It’s something I whisper to people after I’ve known them for a while, when I feel like they won’t judge me and no one around will hear.
“I’ve never had a boyfriend,” I say. “And I’ve never had sex.”
This admission feels simultaneously freeing and limiting, as their eyebrows raise and they respond, “Really?”
Somehow I’ve managed to make it through four years of college without a boyfriend or a bang. Somewhere along the lines, academics, friendships, and me-time became more important than any romantic adventure. Thoughts often flitter around in my head: I don't time for a relationship, everything will happen on its own, and could you handle the embarrassment of rejection? Then the counter-argument, what’s the point of life if you don’t take advantage of everything it has to offer?
That’s what I tell myself, although I don’t feel that way about drugs.
It wasn’t an intentional decision to be abstinent; I told myself every semester that meeting a guy and having a whirlwind romance would happen. And each semester it didn’t, the weight of being a “virgin” became harder and harder to bear. As friends exchanged hilarious stories of their sexual rendezvous, I sat on the sidelines, laughing in response but secretly envious that I had nothing to contribute. My mind would wander off to dark places, surrounded by self-reflections of, “Am I not pretty enough, funny enough, or sexy enough? Do I need to curl my hair more often or color my eyebrows in darker?”
They were stupid, pointless questions, but getting rid of them was like trying to get rid of gnats.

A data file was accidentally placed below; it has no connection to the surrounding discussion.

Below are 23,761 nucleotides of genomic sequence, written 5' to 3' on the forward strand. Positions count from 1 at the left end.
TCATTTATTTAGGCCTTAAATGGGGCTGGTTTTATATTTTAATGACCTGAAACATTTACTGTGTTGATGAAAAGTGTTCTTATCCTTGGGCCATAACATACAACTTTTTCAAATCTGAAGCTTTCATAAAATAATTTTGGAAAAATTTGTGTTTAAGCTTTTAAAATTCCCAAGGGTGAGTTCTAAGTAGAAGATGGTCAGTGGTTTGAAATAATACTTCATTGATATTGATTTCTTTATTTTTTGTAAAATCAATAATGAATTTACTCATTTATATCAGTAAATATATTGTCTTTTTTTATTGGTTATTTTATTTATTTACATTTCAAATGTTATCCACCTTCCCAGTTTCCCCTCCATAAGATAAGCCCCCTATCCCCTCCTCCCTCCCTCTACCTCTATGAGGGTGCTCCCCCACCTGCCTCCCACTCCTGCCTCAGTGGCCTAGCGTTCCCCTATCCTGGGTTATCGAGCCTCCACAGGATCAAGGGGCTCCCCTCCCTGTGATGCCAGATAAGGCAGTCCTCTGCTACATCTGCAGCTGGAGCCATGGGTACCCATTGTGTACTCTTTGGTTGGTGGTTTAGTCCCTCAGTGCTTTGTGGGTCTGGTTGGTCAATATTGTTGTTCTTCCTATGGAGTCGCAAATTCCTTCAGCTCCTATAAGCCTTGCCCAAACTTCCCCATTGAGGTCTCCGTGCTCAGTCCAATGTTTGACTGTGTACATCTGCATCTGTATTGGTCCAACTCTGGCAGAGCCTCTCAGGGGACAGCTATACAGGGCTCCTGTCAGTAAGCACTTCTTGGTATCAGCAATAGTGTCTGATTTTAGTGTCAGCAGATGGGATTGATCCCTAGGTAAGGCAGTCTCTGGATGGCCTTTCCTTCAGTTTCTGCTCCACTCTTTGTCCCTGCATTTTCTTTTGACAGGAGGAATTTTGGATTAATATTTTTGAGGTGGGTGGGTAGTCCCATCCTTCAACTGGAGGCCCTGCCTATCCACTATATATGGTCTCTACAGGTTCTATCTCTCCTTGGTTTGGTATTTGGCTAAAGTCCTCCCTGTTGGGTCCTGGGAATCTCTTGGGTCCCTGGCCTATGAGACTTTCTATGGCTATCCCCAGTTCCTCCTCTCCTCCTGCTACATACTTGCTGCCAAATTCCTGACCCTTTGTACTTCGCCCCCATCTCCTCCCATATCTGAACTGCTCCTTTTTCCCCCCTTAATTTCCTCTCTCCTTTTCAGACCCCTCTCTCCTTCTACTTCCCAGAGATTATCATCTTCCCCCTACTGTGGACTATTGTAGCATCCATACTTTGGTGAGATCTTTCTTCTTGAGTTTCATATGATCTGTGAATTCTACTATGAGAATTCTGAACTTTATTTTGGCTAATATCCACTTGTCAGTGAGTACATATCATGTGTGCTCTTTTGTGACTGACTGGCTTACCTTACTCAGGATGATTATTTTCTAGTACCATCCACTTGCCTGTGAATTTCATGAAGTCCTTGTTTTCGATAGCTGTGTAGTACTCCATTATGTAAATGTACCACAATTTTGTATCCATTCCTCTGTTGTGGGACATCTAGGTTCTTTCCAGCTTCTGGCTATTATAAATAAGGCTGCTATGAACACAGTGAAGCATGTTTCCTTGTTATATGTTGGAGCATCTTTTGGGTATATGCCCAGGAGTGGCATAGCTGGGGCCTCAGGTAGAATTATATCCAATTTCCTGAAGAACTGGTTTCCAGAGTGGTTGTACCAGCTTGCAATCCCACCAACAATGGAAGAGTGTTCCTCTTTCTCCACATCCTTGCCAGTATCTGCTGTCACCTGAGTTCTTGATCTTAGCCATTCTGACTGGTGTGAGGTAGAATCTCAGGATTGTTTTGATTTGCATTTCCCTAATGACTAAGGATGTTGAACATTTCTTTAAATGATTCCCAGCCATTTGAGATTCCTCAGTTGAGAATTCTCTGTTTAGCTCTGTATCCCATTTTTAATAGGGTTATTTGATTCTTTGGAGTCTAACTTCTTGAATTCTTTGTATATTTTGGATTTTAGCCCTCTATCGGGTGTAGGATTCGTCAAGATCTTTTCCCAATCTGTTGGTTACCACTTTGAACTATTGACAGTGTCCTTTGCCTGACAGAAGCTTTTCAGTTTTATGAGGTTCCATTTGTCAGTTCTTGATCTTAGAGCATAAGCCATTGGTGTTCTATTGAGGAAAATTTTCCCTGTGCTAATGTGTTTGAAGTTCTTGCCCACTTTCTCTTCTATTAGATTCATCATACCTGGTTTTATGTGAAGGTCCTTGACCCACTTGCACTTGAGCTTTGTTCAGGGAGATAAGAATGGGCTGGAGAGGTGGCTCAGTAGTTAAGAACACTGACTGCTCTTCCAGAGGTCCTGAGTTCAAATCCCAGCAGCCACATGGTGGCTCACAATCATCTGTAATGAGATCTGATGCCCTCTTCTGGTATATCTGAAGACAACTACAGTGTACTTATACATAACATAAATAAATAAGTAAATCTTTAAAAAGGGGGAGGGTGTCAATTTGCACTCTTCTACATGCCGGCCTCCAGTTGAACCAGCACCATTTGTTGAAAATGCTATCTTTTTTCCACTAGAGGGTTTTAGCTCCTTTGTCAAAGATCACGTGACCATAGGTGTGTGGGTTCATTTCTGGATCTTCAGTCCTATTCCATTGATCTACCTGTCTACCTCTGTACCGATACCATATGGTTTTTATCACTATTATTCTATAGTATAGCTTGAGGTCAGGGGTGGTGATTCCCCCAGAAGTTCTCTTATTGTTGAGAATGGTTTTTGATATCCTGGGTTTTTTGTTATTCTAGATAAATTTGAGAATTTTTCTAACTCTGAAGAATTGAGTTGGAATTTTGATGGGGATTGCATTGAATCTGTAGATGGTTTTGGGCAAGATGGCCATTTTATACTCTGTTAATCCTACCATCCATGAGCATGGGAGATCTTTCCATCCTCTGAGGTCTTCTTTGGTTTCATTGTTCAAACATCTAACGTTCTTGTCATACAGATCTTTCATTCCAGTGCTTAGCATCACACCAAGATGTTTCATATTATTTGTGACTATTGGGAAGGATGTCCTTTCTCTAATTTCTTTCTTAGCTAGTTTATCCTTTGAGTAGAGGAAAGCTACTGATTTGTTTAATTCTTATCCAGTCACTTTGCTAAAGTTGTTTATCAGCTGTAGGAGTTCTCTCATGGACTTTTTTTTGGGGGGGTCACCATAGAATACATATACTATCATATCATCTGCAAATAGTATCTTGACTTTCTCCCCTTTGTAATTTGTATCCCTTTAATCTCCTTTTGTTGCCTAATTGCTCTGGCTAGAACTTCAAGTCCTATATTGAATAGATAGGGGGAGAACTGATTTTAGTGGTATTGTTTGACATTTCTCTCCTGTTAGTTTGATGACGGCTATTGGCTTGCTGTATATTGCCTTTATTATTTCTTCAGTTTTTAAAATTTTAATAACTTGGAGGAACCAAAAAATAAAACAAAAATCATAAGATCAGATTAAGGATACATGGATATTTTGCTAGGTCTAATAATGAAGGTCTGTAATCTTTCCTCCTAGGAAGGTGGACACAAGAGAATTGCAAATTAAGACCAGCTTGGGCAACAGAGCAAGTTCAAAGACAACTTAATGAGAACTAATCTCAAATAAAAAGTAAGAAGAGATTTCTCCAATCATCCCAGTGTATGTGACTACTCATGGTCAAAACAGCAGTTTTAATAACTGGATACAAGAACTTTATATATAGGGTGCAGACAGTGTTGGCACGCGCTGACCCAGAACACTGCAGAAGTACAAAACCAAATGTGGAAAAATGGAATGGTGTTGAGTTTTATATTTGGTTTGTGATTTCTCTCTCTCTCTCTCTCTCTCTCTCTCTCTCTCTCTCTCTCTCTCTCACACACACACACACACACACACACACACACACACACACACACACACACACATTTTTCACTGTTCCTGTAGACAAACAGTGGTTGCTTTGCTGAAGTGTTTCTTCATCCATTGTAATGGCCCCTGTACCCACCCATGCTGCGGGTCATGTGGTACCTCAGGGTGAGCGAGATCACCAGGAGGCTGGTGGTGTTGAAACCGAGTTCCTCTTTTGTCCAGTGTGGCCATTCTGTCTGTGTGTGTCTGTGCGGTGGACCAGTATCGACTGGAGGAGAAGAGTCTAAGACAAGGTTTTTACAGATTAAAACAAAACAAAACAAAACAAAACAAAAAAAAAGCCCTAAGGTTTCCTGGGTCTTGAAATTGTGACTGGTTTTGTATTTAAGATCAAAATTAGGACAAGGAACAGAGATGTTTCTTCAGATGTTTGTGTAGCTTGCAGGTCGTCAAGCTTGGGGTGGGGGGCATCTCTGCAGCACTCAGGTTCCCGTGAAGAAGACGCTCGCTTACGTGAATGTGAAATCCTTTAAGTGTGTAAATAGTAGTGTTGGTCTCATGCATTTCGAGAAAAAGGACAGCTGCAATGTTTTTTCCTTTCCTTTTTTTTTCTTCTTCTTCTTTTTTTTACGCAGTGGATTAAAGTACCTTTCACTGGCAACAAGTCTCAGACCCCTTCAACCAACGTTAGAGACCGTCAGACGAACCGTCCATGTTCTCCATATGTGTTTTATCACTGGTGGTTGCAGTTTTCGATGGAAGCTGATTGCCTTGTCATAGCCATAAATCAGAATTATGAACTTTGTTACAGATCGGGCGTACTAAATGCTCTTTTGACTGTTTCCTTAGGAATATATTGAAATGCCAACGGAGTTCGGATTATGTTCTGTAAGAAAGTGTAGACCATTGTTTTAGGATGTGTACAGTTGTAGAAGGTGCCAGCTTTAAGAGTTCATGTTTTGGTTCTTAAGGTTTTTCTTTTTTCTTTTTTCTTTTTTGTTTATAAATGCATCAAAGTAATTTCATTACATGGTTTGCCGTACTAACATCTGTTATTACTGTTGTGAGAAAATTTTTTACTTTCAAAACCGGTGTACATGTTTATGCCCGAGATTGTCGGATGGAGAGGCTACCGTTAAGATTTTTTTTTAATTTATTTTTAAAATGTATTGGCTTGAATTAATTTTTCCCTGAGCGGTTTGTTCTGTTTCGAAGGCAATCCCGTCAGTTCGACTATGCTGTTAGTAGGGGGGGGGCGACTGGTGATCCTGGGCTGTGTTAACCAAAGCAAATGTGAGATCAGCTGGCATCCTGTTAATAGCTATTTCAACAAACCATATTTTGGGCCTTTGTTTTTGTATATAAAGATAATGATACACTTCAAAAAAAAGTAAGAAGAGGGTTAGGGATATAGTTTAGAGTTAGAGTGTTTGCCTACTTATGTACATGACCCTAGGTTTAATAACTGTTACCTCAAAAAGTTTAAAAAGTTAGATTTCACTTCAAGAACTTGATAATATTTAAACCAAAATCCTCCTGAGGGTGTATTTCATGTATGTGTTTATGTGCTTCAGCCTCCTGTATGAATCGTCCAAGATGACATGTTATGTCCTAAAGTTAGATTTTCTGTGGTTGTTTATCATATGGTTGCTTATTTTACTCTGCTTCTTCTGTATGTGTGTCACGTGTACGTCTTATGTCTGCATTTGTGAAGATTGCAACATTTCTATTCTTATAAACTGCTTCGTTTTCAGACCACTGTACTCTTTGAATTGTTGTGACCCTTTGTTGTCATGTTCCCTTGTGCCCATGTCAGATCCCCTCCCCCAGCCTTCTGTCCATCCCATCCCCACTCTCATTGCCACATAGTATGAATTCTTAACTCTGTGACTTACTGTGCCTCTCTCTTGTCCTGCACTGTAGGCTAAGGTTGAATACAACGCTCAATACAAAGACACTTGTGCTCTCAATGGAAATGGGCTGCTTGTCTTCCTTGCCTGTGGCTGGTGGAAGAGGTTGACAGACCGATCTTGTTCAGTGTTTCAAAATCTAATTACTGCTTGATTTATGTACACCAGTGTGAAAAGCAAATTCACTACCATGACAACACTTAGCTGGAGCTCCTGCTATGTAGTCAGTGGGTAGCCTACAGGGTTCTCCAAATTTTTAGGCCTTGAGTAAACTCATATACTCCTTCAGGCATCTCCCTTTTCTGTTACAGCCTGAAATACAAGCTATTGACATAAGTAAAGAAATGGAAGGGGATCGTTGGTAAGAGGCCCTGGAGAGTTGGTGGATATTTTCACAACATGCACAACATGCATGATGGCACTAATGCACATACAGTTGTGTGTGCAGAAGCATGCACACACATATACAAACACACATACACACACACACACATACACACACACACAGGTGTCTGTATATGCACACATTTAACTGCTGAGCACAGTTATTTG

Tinder and Bumble became the worst kind of frienemies; they raised my confidence in a minute but shattered it in a second. Late at night, I’d swipe through them contagiously, thinking that somehow, something would change.
Do guys have virgin radars?
Yeah… that was a question I asked myself. If I was around a guy who was really attractive, tall, with an aura of seductive confidence and a slow side smile (you know the type), I wondered if he could smell my virginity like some cheap perfume; one you think is worth trying out, but ends up being highly unsatisfying.
When I'm extremely bored, I scroll through Amazon and buy books full of smut, then read with the idea that maybe I could learn something from them. I’m still questioning the validity of the various sex scenes I’ve read. How do they not get caught? Could I ever bend that way? HA.
My friends laugh when I tell them all this, and I join in because I find hilarity in the absurdity of it all.
I’m not religious, I don’t believe in God. But somehow I’m the only one among my Christian and Catholic friends who haven’t had sex. Oh, the irony.
I don’t believe that the loss of my virginity is a gift to be bestowed upon the one I love; it’s not an object. But if it has to be a gift, then it will be a gift to myself.
But if I’m being truly honest, then I’ll admit that I want to have sex because I hate not knowing. I’ve always prided myself on knowing random things like ostriches don’t actually stick their heads in the sand. And Robert Pattinson crashed the boat in the honeymoon scene of Breaking Dawn Part 1 multiple times despite taking lessons.
It bothers me that I know random facts like this, but don’t know anything about sex. The longer that not knowing hangs over me — not knowing whether it will be awkward, embarrassing, or if I’ll be bad at it — the more scared I become.
And I vowed to myself that I wouldn’t be scared in 2018, that I would live my life completely, without any restrictions or pretenses.
So who knows what this year has; another year of living vicariously through my friends’ stories while striving towards personal career goals or a year of whirlwinds that lead to embarrassing stories to laugh about?
Only time will tell, but whether or not anything happens, I won’t carry the weight anymore.